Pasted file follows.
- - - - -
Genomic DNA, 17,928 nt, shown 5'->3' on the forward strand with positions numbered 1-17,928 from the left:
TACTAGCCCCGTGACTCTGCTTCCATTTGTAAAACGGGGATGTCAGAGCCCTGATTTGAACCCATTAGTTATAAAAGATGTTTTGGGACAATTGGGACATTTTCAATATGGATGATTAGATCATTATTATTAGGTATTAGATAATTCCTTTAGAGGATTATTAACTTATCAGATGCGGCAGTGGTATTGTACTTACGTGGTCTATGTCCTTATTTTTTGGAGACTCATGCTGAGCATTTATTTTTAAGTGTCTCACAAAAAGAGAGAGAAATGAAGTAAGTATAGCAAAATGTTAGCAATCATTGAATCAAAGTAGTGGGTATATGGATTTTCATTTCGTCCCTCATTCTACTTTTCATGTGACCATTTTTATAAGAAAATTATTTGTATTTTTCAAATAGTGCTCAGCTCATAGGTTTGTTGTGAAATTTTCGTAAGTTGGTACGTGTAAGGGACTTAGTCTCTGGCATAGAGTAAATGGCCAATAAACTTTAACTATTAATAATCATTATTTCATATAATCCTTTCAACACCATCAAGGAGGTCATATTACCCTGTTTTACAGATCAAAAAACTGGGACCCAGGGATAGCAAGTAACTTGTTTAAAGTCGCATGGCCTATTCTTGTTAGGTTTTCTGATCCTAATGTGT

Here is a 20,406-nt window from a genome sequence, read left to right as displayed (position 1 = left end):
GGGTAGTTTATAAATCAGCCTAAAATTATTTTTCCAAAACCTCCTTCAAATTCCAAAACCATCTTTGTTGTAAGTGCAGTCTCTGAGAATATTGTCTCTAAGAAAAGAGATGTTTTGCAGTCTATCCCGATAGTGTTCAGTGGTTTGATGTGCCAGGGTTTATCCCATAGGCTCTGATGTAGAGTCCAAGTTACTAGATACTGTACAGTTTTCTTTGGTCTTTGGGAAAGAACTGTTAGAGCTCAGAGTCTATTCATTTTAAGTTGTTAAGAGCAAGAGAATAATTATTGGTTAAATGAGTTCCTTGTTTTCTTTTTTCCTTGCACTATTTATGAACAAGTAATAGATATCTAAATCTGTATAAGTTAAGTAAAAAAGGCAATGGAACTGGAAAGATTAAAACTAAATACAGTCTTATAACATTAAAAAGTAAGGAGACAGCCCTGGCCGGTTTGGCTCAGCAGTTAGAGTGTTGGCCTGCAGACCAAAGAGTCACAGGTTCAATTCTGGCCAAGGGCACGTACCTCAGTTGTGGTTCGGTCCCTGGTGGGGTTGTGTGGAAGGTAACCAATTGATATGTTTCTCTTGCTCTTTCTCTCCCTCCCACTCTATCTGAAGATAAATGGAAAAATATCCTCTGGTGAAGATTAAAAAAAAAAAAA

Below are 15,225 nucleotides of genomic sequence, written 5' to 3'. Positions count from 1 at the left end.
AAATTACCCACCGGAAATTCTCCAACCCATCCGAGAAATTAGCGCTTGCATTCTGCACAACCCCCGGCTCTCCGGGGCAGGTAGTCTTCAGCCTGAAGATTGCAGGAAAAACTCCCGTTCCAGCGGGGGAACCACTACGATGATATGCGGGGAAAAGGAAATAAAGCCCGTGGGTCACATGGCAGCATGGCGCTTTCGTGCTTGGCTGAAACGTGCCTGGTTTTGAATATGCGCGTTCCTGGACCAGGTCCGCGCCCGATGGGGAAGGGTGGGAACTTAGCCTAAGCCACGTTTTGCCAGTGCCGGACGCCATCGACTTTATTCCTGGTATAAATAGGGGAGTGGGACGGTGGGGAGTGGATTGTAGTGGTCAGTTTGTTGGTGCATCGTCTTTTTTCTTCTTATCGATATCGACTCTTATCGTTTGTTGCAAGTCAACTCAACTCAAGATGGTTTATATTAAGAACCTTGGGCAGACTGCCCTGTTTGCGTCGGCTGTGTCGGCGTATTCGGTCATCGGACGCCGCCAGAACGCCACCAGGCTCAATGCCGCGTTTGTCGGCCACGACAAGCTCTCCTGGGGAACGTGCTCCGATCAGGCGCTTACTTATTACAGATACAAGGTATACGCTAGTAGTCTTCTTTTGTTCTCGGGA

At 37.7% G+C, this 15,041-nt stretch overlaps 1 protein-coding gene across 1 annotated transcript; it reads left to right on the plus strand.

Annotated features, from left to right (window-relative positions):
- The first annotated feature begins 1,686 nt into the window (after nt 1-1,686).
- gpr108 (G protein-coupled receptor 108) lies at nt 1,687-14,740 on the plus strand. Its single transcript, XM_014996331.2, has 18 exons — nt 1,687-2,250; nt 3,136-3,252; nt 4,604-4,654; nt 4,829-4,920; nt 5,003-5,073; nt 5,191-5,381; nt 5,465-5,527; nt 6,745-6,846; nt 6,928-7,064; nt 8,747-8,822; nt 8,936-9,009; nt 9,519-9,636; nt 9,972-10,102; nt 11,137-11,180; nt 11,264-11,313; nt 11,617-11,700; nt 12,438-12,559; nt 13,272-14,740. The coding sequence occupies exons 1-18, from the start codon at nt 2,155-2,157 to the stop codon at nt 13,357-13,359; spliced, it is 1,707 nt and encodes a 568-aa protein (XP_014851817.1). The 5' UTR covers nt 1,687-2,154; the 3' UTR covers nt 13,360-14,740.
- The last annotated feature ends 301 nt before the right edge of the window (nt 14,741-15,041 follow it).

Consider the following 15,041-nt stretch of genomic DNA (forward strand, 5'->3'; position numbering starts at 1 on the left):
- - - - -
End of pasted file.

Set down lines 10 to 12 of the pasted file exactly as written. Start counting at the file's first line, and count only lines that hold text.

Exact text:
- gpr108 (G protein-coupled receptor 108) lies at nt 1,687-14,740 on the plus strand. Its single transcript, XM_014996331.2, has 18 exons — nt 1,687-2,250; nt 3,136-3,252; nt 4,604-4,654; nt 4,829-4,920; nt 5,003-5,073; nt 5,191-5,381; nt 5,465-5,527; nt 6,745-6,846; nt 6,928-7,064; nt 8,747-8,822; nt 8,936-9,009; nt 9,519-9,636; nt 9,972-10,102; nt 11,137-11,180; nt 11,264-11,313; nt 11,617-11,700; nt 12,438-12,559; nt 13,272-14,740. The coding sequence occupies exons 1-18, from the start codon at nt 2,155-2,157 to the stop codon at nt 13,357-13,359; spliced, it is 1,707 nt and encodes a 568-aa protein (XP_014851817.1). The 5' UTR covers nt 1,687-2,154; the 3' UTR covers nt 13,360-14,740.
- The last annotated feature ends 301 nt before the right edge of the window (nt 14,741-15,041 follow it).

Consider the following 15,041-nt stretch of genomic DNA (forward strand, 5'->3'; position numbering starts at 1 on the left):